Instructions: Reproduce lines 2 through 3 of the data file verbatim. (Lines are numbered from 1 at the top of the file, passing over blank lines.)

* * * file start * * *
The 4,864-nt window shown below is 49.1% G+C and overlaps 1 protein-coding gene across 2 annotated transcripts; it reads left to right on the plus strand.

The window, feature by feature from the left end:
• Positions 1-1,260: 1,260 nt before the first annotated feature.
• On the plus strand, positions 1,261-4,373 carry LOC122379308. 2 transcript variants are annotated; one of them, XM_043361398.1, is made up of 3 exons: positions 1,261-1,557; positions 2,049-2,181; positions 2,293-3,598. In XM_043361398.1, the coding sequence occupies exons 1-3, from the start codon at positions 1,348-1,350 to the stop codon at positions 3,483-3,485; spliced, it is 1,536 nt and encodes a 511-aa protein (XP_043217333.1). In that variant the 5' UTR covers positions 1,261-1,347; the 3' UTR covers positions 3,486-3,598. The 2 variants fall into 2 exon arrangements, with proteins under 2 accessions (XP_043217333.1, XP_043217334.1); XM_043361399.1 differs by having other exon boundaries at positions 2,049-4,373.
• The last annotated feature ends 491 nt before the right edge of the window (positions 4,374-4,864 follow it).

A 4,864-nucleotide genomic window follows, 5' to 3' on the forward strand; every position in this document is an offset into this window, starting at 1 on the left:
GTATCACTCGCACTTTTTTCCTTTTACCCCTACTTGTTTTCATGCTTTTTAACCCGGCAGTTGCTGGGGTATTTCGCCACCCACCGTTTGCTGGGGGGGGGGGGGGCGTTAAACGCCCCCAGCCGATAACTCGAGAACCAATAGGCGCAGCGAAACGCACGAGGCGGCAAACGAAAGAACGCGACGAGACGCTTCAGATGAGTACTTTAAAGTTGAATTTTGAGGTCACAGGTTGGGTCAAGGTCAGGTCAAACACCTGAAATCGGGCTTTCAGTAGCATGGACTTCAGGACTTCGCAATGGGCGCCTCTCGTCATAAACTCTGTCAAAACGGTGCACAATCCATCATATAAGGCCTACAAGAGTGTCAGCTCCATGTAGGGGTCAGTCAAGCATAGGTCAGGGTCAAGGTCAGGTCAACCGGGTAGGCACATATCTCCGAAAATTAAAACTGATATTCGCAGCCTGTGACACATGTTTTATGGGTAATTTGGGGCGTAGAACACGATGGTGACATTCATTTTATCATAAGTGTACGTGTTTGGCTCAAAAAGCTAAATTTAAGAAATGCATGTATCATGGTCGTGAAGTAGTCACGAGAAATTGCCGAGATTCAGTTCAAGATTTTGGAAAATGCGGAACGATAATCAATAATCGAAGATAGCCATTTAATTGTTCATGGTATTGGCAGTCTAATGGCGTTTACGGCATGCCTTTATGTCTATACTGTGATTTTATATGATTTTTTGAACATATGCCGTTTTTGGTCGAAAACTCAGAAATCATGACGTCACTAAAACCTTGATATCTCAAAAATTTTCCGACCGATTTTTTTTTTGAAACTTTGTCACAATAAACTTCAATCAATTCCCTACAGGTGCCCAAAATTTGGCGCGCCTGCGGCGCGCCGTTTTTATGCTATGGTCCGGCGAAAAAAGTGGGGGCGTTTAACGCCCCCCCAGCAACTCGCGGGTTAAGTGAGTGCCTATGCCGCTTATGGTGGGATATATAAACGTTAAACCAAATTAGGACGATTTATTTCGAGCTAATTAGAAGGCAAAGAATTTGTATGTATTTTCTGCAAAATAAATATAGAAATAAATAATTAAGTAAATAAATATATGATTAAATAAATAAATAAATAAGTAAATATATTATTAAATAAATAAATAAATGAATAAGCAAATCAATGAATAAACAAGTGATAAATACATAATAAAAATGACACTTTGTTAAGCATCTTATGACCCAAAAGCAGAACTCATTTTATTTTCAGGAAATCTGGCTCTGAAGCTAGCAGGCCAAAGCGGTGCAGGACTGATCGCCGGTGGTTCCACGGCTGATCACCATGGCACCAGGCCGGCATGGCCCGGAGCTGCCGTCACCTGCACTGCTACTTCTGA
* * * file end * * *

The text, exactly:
The window, feature by feature from the left end:
• Positions 1-1,260: 1,260 nt before the first annotated feature.